The Czechoslovakian car maker Tatra was the first in the world to make aerodynamic lines its hallmark. But it would be a big mistake to focus only on this aspect of the work of the company’s true architect, engineer Hans Ledwinka. He, a natural innovator, chose to be flanked by the brilliant streamlining theoretician Paul Jaray. In his role as technical director, Ledwinka built on Jaray’s earliest experiments, such as the 1932 prototype T51, in order to rationalize and modernize the cars built by the firm: having already adopted brakes on all four wheels, he introduced the rear-mounted engine, positioned behind the rear axle, which allowed him to lower the floor, thereby creating more space for the vehicle’s occupants.
Just a year after unveiling the T77, Tatra, to strengthen its position at the high end of the market, presented the 77A with a bigger (3.4L) air-cooled V8 engine. The car also featured numerous esthetic evolutions.
This solution also allowed him to eliminate the clumsy footboards that were a common feature at the time. The idea of a rear-mounted, air-cooled engine simplified the entire construction and served to distance the car’s occupants from the source of its noise. On the T77A, Ledwinka also introduced three front seats, with the driver in the middle (does anyone remember the McLaren F1 that came 60 years later?), and, in addition to the two lateral headlights, a central one connected to the steering wheel, whose beam followed the direction of the bend (an “invention” widely promoted by Citroën 30 years later, with the “directional headlights” on its DS 21).
The visionary innovations included the addition, on the nose, of a centrally positioned headlight connected to the steering wheel that directed the beam of light, illuminating the bends.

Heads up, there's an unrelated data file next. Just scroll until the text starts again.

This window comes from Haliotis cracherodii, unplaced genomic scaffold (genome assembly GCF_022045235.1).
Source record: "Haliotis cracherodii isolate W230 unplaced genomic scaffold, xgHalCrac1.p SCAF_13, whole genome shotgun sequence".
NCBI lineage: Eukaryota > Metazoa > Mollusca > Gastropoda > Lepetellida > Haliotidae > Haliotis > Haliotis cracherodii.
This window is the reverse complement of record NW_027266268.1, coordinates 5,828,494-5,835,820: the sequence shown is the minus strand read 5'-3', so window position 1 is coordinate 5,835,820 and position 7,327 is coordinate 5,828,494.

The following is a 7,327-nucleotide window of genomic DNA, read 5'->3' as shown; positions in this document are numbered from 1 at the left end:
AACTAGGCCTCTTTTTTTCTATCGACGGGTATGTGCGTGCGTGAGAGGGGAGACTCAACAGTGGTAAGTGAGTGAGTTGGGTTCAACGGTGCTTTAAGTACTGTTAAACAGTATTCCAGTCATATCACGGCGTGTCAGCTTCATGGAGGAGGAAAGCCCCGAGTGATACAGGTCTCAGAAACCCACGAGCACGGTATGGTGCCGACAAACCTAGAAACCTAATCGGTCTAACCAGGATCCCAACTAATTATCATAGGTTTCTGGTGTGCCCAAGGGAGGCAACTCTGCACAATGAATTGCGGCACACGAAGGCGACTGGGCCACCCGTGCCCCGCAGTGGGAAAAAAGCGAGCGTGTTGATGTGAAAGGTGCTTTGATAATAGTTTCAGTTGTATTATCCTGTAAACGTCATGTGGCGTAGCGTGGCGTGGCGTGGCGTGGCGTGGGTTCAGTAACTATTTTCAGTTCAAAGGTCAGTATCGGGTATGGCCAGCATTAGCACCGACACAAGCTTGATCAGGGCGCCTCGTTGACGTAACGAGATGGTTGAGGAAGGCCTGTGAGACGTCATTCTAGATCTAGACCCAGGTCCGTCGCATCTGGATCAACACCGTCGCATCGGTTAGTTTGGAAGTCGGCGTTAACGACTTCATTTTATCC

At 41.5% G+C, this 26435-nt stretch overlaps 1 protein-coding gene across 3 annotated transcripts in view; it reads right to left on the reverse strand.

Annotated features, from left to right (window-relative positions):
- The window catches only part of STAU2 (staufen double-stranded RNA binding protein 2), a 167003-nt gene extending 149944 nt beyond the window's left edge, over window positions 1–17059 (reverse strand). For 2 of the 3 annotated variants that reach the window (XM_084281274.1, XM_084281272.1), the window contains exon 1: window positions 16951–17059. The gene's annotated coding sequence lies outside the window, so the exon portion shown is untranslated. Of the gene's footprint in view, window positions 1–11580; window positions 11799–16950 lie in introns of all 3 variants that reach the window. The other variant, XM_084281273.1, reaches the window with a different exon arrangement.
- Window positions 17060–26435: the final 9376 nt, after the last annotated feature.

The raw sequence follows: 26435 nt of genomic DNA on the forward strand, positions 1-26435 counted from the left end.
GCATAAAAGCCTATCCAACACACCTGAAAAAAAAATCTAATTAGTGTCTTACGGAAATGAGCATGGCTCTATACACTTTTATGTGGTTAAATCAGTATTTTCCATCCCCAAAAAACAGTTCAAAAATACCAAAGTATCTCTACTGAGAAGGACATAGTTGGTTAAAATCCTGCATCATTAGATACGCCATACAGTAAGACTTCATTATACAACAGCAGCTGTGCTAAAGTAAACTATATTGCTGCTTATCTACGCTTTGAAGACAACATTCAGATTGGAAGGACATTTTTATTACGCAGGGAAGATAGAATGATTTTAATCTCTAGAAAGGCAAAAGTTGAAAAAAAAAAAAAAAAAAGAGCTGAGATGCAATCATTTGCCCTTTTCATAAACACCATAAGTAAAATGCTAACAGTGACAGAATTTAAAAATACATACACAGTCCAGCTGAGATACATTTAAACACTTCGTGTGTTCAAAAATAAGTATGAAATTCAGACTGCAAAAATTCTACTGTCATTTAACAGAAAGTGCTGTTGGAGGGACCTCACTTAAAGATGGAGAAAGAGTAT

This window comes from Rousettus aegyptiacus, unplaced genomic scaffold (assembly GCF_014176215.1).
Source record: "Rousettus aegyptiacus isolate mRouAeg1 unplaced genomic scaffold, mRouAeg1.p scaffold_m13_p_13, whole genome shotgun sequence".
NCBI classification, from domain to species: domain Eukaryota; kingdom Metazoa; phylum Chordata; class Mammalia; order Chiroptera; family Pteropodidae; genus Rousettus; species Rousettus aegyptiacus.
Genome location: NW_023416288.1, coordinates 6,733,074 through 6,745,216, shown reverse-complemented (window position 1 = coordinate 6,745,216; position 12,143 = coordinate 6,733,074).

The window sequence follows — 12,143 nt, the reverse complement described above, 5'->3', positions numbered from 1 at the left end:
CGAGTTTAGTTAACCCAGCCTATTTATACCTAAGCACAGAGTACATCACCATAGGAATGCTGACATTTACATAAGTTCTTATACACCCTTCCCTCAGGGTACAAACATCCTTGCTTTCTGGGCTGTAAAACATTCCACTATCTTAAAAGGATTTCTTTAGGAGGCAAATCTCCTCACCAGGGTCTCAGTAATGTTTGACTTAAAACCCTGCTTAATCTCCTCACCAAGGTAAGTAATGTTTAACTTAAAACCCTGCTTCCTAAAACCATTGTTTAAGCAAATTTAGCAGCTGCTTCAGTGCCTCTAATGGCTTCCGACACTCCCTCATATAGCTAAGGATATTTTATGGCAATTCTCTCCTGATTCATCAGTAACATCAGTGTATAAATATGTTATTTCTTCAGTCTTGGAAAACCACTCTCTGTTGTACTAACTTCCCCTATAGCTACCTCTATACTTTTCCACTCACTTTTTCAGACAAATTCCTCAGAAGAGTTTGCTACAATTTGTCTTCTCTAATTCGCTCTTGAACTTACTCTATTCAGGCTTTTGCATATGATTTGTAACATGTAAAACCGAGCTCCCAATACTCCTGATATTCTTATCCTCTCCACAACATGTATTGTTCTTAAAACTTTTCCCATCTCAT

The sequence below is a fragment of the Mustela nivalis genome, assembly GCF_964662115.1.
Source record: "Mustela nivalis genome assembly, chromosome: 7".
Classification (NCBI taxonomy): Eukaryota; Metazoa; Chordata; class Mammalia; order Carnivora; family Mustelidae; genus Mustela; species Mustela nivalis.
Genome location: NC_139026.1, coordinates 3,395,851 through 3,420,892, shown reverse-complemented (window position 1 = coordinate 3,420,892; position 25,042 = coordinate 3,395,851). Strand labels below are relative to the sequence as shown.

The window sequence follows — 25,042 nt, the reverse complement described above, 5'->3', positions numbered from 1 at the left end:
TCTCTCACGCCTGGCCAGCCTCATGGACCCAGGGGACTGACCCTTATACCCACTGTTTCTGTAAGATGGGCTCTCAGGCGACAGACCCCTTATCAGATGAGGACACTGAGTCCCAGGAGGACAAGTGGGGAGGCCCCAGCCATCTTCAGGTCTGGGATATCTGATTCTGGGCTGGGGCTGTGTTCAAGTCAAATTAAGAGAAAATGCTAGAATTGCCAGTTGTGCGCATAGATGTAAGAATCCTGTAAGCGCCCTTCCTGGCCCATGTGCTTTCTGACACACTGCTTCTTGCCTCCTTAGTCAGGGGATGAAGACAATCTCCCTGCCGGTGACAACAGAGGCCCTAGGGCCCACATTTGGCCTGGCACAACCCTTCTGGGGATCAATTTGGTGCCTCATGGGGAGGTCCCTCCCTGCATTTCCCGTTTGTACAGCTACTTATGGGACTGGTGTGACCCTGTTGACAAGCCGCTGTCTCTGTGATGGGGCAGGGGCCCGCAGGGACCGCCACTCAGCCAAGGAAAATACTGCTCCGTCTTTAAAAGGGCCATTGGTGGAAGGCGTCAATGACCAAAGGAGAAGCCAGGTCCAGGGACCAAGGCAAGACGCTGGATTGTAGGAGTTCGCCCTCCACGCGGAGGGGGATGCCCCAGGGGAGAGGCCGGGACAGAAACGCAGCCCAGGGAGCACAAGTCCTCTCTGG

Magnificent, too, were the 90-degree V8 engines, still air cooled and rear mounted, in perfect harmony with the always carefully tapered lines. Today, everyone remembers the Bugatti Atlantic with its central fin, but in 1935 this had already been a feature of the Tatra T77A for more than a year.
Mounted in the overhang behind the rear axle, the large air-cooled 90-degree V8 engine 8, delivering 75 HP at 3500 rpm made for greater comfort inside the vehicle but undoubtedly impacted on the weight distribution of the car. It is no coincidence that two spare wheels were placed under the front hood, where they were useful for providing some balance.
Basically, before it was crushed by the German invasion, the war and then the soviet regime, Tatra had displayed the same dreamlike, often surreal and visionary qualities found in the work of some of its country’s great writers, such as Kafka, Hrabal, Kundera, and Perutz among others. All remarkable and worth exploring in more depth, just like the cars built by Tatra.
The technical choice of a rear-mounted air-cooled engine greatly influenced the design, which included large air intakes positioned just below the roof trim and two generous vent grilles, one on either side of the central fin.